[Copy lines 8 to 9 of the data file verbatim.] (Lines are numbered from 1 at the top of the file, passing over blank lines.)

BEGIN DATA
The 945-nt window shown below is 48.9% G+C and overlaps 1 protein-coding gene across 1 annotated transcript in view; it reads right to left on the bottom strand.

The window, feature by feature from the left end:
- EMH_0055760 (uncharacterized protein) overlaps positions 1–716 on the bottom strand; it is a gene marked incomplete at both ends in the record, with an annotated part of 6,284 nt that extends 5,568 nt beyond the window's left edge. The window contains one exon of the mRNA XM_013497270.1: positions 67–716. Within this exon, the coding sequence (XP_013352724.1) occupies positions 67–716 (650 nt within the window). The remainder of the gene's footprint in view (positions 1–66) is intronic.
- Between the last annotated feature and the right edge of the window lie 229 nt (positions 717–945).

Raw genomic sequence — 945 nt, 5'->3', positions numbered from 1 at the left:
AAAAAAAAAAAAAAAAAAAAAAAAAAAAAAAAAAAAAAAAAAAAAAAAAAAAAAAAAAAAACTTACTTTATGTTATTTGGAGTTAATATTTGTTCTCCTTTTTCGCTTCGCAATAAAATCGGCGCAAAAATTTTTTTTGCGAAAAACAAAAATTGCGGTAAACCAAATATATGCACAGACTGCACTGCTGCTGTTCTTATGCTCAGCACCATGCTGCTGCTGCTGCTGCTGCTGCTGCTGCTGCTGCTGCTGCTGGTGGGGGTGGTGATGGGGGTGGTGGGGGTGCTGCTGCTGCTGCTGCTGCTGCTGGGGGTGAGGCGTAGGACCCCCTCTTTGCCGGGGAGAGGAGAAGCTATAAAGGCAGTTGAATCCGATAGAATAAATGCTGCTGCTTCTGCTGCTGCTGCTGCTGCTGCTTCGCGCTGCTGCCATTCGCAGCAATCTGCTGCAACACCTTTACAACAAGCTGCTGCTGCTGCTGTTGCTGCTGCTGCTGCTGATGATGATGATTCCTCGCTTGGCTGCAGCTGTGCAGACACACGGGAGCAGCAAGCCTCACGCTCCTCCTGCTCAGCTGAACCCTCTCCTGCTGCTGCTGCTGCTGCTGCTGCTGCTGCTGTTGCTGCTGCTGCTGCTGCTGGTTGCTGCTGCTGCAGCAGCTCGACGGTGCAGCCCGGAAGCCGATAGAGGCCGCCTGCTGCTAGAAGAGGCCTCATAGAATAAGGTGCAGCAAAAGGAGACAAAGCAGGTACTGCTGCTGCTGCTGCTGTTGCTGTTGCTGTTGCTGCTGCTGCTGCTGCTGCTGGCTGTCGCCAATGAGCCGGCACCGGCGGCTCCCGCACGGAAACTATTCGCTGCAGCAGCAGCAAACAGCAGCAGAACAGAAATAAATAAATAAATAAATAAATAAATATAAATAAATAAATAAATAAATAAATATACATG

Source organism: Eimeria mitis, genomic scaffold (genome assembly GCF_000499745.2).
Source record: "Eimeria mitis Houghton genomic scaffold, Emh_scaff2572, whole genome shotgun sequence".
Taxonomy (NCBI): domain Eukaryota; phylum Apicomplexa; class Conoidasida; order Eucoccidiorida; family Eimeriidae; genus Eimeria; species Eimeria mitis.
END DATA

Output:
Source record: "Eimeria mitis Houghton genomic scaffold, Emh_scaff2572, whole genome shotgun sequence".
Taxonomy (NCBI): domain Eukaryota; phylum Apicomplexa; class Conoidasida; order Eucoccidiorida; family Eimeriidae; genus Eimeria; species Eimeria mitis.